Jump to content

1971 Buick LeSabre convertible

Recommended Posts

I am selling a 1971 Buick LeSabre convertible that needs restored. 350-4bbl. I bought a pair of convertibles and don't have time for this one. It is a project but the frame is good and I did get it to start, haven't had time to get it running. It will need floors of course typical convertible project. It has a clean clear title in my name. $1800 
















Link to post
Share on other sites

Location? I see a Nebraska license plate. Very rare car, well worth saving. 1,856 made. Want to take a guess as to how many are shown in the current BCA membership roster?  Goose eggs! Zero! None!

But I do recall seeing a blue one at the BCA national meet in Wisconsin this year--probably the only one known in the BCA. Rare, rare, rare. Someone needs to save this one. Red with a white top, white interior, black carpet--would be a stunner all restored, or just clean it up, put a top on it, weld a reinforcement plate over that rear frame, and drive it like it is. Probably never see another one like it, ever.


Pete Phillips

Leonard, Texas

Edited by Pete Phillips
correction (see edit history)
Link to post
Share on other sites
5 hours ago, Pete Phillips said:

Very rare car, well worth saving. 1,856 made. Want to take a guess as to how many are shown in the current BCA membership roster?

Goose eggs! Zero! None!



Well said, Pete!  There are plenty of 1973 Centurion convertibles,

and so many nice 1975 LeSabre convertibles that you can pick your color.


This is a classic case of how some models go under the radar

and get overlooked, until there are hardly any left.  Thank you, JS Electra,

for bringing it to our attention.


Let's not let this one be overlooked any longer!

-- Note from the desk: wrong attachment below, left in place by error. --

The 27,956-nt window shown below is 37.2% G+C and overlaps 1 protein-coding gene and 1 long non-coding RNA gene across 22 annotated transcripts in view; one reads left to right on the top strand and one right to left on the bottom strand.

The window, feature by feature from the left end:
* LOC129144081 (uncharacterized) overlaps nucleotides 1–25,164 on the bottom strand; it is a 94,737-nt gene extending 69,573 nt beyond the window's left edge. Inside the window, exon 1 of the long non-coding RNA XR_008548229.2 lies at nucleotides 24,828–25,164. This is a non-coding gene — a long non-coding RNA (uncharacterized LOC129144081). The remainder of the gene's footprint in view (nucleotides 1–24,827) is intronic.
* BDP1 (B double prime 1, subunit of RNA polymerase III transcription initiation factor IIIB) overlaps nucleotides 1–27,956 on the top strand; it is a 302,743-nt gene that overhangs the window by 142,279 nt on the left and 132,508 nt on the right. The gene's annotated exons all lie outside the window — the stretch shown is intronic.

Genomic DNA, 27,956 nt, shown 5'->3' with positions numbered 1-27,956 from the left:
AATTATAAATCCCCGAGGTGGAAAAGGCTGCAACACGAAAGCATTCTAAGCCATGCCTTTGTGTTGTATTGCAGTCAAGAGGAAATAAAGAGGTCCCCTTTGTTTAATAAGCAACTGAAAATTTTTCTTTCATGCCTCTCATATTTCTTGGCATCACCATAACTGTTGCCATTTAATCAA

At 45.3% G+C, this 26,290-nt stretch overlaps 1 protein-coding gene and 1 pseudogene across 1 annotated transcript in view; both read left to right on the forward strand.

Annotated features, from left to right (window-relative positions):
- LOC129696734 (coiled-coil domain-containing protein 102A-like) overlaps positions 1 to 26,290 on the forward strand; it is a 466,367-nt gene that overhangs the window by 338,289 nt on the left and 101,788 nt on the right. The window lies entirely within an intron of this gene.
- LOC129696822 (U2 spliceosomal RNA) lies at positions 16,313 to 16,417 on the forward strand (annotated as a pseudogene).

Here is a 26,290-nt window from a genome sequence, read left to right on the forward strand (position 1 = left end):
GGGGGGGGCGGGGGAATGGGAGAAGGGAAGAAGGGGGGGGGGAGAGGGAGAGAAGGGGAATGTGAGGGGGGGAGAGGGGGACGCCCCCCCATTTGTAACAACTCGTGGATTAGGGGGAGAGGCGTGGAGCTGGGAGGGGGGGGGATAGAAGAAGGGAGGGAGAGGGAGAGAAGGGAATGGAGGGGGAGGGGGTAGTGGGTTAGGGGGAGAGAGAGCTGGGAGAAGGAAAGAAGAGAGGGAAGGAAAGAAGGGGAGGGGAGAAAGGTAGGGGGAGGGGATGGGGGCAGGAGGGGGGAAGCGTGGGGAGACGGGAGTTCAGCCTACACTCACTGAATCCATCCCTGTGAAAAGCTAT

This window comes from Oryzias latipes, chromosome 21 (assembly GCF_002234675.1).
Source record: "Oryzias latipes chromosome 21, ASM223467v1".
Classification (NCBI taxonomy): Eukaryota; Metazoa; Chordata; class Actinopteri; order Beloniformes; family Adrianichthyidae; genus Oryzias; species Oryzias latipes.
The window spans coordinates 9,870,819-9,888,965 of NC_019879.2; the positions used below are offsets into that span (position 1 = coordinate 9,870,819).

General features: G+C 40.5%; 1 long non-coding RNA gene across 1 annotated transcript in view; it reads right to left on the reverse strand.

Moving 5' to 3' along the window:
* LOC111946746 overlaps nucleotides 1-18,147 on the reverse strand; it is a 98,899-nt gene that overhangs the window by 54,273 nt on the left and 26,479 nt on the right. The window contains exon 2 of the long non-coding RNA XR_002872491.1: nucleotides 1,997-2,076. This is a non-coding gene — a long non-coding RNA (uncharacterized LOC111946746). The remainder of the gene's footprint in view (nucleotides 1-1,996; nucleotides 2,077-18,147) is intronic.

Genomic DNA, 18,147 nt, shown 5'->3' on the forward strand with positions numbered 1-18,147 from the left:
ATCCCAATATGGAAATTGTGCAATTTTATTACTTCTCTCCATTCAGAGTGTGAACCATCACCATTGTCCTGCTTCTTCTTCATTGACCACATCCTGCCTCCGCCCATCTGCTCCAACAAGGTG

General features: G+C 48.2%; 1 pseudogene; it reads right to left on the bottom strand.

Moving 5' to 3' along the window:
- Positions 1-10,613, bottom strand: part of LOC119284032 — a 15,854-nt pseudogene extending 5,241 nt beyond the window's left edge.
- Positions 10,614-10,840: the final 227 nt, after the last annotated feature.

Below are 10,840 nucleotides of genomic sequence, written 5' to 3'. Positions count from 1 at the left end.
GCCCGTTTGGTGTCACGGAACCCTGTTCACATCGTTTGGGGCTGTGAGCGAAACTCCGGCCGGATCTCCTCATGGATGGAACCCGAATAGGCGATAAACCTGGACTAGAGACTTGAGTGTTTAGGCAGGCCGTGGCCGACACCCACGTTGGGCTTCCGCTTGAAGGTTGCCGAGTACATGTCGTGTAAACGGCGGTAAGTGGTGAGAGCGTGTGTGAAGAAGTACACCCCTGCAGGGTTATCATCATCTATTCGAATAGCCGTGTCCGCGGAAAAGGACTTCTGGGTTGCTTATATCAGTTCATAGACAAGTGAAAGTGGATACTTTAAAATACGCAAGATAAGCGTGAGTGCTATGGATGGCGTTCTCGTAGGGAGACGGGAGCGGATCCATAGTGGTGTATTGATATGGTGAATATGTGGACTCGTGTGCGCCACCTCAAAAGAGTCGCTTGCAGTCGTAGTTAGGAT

Edited by John_S_in_Penna (see edit history)
  • Like 1
Link to post
Share on other sites

an echo - Welcome to the FORUM, and great that you are saving the Buick,


Wish I had known how rare the car and color combination were-


We had a 1971 Le Sabre red convertible with white interior back in 1981-1986. It was a great driver and a very sharp looking dreamboat with the 350ci engine and all of the power options. I didn't really care for the unusual way the top frame folded as it would occasionally bind, but could easily be placed back in proper alignment. There was a minor rust spot on the lower rear edge of the right front fender, and another on the passenger door, but driving this land yacht alongside the mighty Mississippi River on River Road on Christmas Eve with the five of us Me, my wife, son, daughter, and our Dalmatian all in the front seat, top down and A/C blowing cold, to watch the Christmas Bonfires on the levees between Lutcher and Donaldsonville - with a cup of Cocoa at Chef John Folse's restaurant at the Sunshine Bridge - great memories.


We sold the Le Sabre because the '66 Mustang GT convertible with A-Code engine, Top-Loader 4-speed transmission, and Pony interior was supposedly nearing completion. The Mu-sting never did get finished and was sold to a friend and club member for a significant loss (the 2 happiest days with the Mustang were the day of purchase and the day of sale). Our '71 Le Sabre was sold to a local lawyer who had it painted dark blue, likely let his family abuse it, and three (3) years later tried to sue me because it developed a transmission leak, despite the fact that he had wheedled it from me at a steal of a price. Fortunately my Bill-of-Sale specified that his purchase was "AS-IS, WHERE-IS, WITH NO WARRANTIES EXPRESSED OR IMPLIED". He also contended that his signature on that didn't really matter, and that he knew all the judges, but he ultimately backed off because I still had the signed and notarized copy.


Hindsight, as they say, is 20-20, and it would be a significant car to have as a "Driver" today. Our former 1970 Cadillac low-mileage triple-black convertible was significant in its own way, and in better condition, but the Buick had its own personality, and was always a fun cruiser.

Edited by Marty Roth
spelling/typographical error (see edit history)
Link to post
Share on other sites

Create an account or sign in to comment

You need to be a member in order to leave a comment

Create an account

Sign up for a new account in our community. It's easy!

Register a new account

Sign in

Already have an account? Sign in here.

Sign In Now
  • Create New...